Spring bulbs have now had their day, so I have been lifting those I want to keep ‘for best’. Daffodils in some places are left to ‘naturalise’, and their fading foliage is removed for the sake of tidiness. Tulips, however, especially those in pots, need to be taken out, and stored. In most cases the pots were moved out of plain sight as and when the flowers finished, so they could replenish their reserves through the remaining leaves without looking too much of a mess. They’ll now be labelled and stored in the shed until the autumn when the round of planting begins again. Labelled, that is, if they already have labels. Quite a few have rendered themselves anonymous, and I’ll have to wait until next spring to be reminded what varieties they are. At which point, of course, I shall dutifully identify and label them. Of course I will.
Summer (meteorological Summer, at any rate – the season which started on 1st June) began with two days of gales and clattering rain, which was both unseasonal and untimely. The ground was littered with broken twigs and branches, and many perennials were bashed about most unhelpfully. The rain itself, of course, was welcome as it remains essentially pretty dry. Since then we’ve had a run of warm and sunny days, punctuated only by a real (if brief) downpour at breakfast time this morning.
Mowing lawns becomes the single dominant gardening activity at this time of year. At The Farm the various patches of grass, some more refined than others, get a weekly mow. In the Walled Garden I have adopted a slightly more ‘flexible’ approach, with some areas being left unmown on a rotation basis. They are not rich enough in wildflowers to be regarded as true meadows, but I let the buttercups, daisies and clover have their day in different patches by turn – and thus allow the bees to have their fill of nectar – before cutting short again. The effect, with a neatly mown strip around the edges at all times, is pleasing and nature-friendly. It also provides a ‘graded’ margin between the short lawn grass and the longer stands of comfrey, nettle and cow parsley.
The pair of Mute Swans are more or less resident
While a lot is written about the value of wildflower meadows and leaving grass uncut to insects, it’s worth remembering that short cut grass is also also a valuable habitat. It’s interesting to see Blackbirds, Pied Wagtails, Carrion Crows, and even Green Woodpeckers homing in on the newly-cut grass at The Farm in search of food. Presumably some of the bugs in the grass (and under it) have been disturbed by the mower, while others are more easily found when the grass is short.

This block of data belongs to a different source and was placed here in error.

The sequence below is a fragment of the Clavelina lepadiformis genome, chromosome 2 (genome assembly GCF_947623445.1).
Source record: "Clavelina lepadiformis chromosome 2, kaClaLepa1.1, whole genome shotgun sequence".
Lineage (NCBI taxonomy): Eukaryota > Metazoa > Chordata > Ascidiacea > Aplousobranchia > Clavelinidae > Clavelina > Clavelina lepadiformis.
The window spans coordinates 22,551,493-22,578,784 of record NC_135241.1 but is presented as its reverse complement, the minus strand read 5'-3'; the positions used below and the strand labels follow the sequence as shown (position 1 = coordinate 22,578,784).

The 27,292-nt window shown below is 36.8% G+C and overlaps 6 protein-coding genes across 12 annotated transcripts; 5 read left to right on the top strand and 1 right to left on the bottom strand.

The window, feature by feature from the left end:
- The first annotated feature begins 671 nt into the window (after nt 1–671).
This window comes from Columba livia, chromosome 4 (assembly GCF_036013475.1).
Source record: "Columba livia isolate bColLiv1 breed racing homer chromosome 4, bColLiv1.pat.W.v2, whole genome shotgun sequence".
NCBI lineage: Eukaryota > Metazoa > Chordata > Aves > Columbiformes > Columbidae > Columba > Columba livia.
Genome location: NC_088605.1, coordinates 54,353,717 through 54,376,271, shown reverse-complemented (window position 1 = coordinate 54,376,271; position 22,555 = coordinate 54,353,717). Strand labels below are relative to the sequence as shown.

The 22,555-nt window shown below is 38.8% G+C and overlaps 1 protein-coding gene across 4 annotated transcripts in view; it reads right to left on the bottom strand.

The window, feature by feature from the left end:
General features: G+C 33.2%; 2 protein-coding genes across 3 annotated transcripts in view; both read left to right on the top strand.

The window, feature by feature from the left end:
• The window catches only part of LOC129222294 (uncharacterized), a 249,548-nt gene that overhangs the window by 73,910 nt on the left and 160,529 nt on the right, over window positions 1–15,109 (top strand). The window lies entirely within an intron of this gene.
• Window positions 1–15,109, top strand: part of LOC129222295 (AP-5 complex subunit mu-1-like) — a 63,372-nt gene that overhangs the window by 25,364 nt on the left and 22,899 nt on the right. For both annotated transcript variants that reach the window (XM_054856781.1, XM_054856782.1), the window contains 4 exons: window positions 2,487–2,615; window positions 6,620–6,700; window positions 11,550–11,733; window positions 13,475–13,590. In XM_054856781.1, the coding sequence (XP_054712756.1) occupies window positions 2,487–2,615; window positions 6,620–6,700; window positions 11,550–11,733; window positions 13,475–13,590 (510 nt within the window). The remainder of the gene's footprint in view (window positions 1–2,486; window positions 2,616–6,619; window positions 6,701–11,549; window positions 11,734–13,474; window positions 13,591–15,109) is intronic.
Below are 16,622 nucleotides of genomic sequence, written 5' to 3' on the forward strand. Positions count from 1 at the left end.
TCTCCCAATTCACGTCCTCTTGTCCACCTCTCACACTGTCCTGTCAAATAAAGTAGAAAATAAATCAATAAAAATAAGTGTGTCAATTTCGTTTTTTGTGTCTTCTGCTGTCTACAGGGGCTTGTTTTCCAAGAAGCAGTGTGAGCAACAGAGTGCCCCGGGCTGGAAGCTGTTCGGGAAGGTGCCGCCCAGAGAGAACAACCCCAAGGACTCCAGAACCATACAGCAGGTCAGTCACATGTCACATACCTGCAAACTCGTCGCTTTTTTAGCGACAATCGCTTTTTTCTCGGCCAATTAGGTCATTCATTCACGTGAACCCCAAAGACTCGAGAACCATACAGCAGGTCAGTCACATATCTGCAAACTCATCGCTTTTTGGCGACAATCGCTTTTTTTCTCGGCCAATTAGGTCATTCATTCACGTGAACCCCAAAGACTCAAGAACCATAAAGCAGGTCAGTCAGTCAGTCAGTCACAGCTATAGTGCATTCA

At the Almshouses the grass is modest in scale, and cut by a colleague – so my work is largely confined to the flower beds and borders. Recently I removed a large Sarcococca confusa which had outgrown its space. To replace it I planted a Buddleia ‘Longstock Pride’, a hybrid of B. lindleyana with lightly silvered foliage and an upright habit. In late Summer and Autumn masses of long panicles of pale purple flowers are produced on stems from each leaf bud. This variety – bred at the Longstock Park Nursery by Peter Moore, is attractive to butterflies and is apparently a favourite of Humming Bird Hawkmoths. It doesn’t get too big either, which is a bonus in a small and well-stocked border.
Working there yesterday, I could hear the regular calls of the Peregrine chicks on the Cathedral tower, presumably whenever the parents arrived with an unlucky pigeon or somesuch. When I started out as a birdwatcher four decades ago, I would never have thought that Peregrines would be nesting right in the centre of my home town – and virtually every other cathedral in the country.
At the same time, sadly, Kestrels – ubiquitous in the 1970s on motorway journeys, have declined significantly. I had a great view of one at The Farm this morning, as I frequently do; but they are becoming a notable sight, where once they were rather taken for granted. The lesson being that one should take nothing in the natural world for granted – Cuckoos, Bullfinches, House Sparrows – ‘common’ birds all, and yet now suddenly become scarce before our very eyes.